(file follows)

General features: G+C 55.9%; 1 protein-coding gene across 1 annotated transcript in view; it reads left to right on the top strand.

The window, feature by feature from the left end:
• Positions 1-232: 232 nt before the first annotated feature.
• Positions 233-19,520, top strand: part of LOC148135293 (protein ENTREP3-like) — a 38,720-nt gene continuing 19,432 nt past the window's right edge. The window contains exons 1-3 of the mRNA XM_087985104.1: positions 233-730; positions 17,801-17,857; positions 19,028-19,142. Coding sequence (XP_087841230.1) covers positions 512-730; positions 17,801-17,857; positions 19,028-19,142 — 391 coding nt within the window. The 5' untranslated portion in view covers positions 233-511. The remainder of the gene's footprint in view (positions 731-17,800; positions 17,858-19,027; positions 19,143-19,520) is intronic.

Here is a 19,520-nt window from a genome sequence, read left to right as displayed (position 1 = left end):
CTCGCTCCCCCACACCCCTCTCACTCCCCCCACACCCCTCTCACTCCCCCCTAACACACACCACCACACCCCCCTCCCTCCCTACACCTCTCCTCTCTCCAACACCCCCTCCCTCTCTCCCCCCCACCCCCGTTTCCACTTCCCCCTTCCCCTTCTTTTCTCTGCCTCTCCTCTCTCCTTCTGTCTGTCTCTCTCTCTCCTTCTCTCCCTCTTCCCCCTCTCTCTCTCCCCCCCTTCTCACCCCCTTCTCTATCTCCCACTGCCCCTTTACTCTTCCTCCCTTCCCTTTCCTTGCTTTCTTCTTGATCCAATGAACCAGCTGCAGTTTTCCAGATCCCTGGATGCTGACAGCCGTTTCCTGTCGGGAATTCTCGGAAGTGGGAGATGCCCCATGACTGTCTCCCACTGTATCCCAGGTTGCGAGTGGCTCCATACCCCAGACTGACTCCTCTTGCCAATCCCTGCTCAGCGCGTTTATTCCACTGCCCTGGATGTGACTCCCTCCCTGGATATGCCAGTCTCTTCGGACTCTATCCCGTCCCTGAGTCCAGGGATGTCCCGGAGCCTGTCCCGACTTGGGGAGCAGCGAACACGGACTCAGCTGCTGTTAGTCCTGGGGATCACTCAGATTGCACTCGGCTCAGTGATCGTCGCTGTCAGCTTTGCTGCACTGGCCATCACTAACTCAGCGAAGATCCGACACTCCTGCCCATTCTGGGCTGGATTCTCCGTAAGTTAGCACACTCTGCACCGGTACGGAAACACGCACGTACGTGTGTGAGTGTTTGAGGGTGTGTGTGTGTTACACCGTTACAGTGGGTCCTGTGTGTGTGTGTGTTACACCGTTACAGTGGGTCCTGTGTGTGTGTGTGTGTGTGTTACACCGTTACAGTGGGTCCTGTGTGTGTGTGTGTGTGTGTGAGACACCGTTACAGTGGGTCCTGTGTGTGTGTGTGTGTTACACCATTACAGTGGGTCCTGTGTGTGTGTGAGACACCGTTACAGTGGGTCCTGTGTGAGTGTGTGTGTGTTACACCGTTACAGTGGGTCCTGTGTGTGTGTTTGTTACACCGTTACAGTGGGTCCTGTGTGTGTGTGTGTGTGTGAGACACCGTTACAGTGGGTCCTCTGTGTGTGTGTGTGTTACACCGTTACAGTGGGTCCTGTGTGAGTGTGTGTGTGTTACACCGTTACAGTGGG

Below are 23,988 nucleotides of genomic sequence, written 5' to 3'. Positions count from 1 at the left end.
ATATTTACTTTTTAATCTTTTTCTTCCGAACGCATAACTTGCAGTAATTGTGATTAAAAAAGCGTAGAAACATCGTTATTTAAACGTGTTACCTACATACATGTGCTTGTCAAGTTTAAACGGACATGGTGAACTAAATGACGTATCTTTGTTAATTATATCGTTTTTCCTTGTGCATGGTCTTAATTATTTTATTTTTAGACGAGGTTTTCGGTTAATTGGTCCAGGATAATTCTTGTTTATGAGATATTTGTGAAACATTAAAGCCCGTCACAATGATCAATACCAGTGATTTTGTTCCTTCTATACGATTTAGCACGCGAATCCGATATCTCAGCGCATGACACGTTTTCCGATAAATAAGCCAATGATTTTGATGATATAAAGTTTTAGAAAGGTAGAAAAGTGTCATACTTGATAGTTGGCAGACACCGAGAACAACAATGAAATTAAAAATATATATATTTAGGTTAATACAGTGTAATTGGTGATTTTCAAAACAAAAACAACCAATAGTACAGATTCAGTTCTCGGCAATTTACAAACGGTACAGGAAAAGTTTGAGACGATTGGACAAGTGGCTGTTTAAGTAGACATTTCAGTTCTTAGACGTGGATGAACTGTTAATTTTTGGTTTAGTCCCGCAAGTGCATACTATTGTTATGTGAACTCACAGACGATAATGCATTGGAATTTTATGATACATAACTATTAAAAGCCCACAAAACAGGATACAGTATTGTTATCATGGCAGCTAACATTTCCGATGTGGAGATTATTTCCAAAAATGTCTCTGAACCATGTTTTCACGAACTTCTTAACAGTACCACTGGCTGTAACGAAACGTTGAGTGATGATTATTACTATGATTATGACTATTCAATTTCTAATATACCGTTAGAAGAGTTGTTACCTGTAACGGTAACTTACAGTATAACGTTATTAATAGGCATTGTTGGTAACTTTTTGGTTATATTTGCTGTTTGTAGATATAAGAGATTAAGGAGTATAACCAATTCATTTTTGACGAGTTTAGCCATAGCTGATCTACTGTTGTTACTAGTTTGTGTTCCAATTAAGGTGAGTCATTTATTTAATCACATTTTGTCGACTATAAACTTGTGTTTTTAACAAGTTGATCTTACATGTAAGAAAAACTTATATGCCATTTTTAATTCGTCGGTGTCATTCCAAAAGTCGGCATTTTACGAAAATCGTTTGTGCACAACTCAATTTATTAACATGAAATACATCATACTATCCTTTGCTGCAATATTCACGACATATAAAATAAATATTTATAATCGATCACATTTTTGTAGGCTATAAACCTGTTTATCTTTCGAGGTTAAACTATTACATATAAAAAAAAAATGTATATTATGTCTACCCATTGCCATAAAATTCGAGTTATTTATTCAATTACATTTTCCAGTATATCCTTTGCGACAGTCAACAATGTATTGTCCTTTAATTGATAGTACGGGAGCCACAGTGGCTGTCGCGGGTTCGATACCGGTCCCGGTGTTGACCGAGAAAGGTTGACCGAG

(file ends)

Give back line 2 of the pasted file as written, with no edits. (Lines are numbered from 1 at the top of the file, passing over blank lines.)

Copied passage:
The window, feature by feature from the left end: